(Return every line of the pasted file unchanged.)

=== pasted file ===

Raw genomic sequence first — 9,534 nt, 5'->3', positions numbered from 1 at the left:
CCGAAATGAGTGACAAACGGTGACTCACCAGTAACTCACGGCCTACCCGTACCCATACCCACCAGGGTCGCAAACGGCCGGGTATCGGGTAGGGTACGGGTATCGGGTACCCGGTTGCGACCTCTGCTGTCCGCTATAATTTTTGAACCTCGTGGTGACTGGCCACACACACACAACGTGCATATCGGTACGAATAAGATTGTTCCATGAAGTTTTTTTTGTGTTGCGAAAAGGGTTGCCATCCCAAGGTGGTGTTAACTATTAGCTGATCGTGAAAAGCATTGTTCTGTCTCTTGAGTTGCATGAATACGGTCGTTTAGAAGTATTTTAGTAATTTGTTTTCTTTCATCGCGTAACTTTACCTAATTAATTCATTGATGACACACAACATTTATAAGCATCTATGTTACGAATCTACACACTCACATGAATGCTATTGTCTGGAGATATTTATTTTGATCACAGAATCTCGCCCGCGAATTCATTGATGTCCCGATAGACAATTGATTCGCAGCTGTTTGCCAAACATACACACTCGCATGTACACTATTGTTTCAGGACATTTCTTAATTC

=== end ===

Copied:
Raw genomic sequence first — 9,534 nt, 5'->3', positions numbered from 1 at the left:
CCGAAATGAGTGACAAACGGTGACTCACCAGTAACTCACGGCCTACCCGTACCCATACCCACCAGGGTCGCAAACGGCCGGGTATCGGGTAGGGTACGGGTATCGGGTACCCGGTTGCGACCTCTGCTGTCCGCTATAATTTTTGAACCTCGTGGTGACTGGCCACACACACACAACGTGCATATCGGTACGAATAAGATTGTTCCATGAAGTTTTTTTTGTGTTGCGAAAAGGGTTGCCATCCCAAGGTGGTGTTAACTATTAGCTGATCGTGAAAAGCATTGTTCTGTCTCTTGAGTTGCATGAATACGGTCGTTTAGAAGTATTTTAGTAATTTGTTTTCTTTCATCGCGTAACTTTACCTAATTAATTCATTGATGACACACAACATTTATAAGCATCTATGTTACGAATCTACACACTCACATGAATGCTATTGTCTGGAGATATTTATTTTGATCACAGAATCTCGCCCGCGAATTCATTGATGTCCCGATAGACAATTGATTCGCAGCTGTTTGCCAAACATACACACTCGCATGTACACTATTGTTTCAGGACATTTCTTAATTC